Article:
Usually, the normals in the normal map are stored in tangent space, which is the better way to store normals in order to obain scalability and indipendence from the formats.

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To implement normal map, you have to save the tangent base at each vertex, and then interpolate it.
Tangent space means normal, tangent and bitangent vectors of the vertex.
However, it's suggested to compute either the tangent or the bitangent at shader level, to decrease the amount of memory required, so the band.

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hope it helps ;)

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I just wanted to add that you can in fact do normal mapping without a tangent space as described in the original post. This is usually called model space normal mapping; the normals are assumed to already be in the model's space and are used directly without transformation.

It's not used often because it's very limiting (the normal map is dependent on the orientation of the model so you can't rotate it without recomputing the normals). But it can be useful for some things e.g. terrain.

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Thanks for all the replies.

Now I think I get it.

So bumpmapping and techniques to implement it (normal/parallax/relief) are all ways to perturb the surface (make it look bumpy). But you always have to save some sort of base normal per vertex (in tangent space, or model space) and with bumpmapping techniques you can perturb this base normal per vertex which makes your mesh look bumpy.

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Quote:
Original post by link3978
with bumpmapping techniques you can perturb this base normal per vertex which makes your mesh look bumpy.


better, you take this normal and interpolate it through all the fragments. Once here, at fragment level, you use your bump-data (that can be the new normal, or also the "height" of the fragment) to compute the light values.

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Quote:
Original post by link3978
So bumpmapping and techniques to implement it (normal/parallax/relief) are all ways to perturb the surface (make it look bumpy). But you always have to save some sort of base normal per vertex (in tangent space, or model space) and with bumpmapping techniques you can perturb this base normal per vertex which makes your mesh look bumpy.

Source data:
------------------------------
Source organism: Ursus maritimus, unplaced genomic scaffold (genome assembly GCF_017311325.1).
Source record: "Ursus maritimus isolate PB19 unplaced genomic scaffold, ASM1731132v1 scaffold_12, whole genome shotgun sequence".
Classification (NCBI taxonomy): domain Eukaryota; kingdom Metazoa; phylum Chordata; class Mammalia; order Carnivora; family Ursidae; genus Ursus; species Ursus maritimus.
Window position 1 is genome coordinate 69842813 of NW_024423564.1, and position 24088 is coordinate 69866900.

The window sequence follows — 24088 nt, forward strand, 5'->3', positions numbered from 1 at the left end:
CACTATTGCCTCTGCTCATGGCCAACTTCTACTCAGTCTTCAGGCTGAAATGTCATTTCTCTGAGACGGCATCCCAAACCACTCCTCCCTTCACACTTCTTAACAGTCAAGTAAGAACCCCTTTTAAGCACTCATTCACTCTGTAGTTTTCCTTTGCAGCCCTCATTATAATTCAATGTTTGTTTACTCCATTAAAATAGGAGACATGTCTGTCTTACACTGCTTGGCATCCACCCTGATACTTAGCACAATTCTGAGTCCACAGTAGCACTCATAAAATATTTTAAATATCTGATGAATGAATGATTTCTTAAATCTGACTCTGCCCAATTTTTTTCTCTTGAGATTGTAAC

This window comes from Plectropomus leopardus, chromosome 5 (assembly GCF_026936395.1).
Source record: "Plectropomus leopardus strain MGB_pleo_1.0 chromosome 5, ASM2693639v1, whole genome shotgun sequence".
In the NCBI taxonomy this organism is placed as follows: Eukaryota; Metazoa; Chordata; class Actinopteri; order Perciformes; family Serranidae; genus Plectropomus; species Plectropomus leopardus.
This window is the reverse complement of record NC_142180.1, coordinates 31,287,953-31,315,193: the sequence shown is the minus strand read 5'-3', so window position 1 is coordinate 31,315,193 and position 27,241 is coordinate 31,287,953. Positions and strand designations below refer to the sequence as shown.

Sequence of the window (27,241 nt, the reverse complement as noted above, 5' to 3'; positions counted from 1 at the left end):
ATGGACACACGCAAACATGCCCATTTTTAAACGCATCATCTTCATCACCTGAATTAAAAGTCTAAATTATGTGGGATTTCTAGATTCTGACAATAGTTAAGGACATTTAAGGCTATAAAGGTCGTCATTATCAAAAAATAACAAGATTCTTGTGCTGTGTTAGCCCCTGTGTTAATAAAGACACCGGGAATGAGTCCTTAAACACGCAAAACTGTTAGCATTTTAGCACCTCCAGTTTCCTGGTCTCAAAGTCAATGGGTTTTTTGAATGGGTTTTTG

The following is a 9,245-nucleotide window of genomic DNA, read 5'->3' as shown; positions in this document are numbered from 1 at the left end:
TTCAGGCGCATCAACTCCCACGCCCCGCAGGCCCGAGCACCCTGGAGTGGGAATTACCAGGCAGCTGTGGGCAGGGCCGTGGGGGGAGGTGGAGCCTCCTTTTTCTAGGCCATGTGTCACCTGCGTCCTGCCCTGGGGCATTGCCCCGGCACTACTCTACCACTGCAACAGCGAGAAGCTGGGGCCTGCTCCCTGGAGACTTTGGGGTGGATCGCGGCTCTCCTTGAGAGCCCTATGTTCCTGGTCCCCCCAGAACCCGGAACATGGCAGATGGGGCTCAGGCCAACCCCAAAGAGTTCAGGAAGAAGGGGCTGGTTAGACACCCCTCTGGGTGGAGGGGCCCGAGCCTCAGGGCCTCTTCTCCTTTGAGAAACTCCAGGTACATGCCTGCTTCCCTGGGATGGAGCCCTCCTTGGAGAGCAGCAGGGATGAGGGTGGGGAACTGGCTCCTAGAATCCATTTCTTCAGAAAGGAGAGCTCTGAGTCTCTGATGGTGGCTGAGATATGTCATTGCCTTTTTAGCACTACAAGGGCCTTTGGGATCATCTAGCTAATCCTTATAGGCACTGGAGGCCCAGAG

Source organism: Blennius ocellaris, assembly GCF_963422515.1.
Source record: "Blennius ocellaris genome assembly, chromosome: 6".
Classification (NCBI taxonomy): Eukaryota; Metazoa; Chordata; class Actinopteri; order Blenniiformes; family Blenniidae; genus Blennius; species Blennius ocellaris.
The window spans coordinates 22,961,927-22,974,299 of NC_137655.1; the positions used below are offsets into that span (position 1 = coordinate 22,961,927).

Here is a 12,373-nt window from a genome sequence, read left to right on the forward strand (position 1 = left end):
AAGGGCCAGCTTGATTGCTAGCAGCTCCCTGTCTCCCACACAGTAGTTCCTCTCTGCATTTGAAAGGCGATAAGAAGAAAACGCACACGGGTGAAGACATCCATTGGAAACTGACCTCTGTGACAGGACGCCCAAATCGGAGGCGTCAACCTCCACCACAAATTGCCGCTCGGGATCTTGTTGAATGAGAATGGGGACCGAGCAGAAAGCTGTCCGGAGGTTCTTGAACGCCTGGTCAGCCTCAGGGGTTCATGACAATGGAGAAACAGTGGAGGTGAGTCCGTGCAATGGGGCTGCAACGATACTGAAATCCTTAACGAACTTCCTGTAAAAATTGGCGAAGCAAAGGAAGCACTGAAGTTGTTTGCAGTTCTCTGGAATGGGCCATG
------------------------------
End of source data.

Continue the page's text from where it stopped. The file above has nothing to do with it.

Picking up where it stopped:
No way! You don't need just the normal!
It seems to me that you're missing your vector space basics.

Let's start from scratch. The tangent-space normal map. For the purposes of this discussion, Parallax algorithms are irrelevant (as they are really layered 'on top' of normal mapping). Whatever you use true normal maps or height maps is relatively irrelevant for this discussion since the two can be generated more or less easily from each other.

The tangent-space normalmap encodes vectors essentially by sitting on an arbitrary polygon assumed to be in canonical space and looking "out". The real poly on which the normalmap is going to be applied will have a texture space which won't typically be in the same space.
For this reason, you need a whole orthonormal basis to correctly xform your tangent-space normals. You may have heard about "normal", "binormal" and "tangent" vectors, which are essentially the vector space generators for a poly's xformed tangent space.

Personally I've felt just at home by replacing the whole normal, rather than perturbing it a-la offset approach, and if memory serves this is what McGuire does in his steep parallax shaders, together with countless others.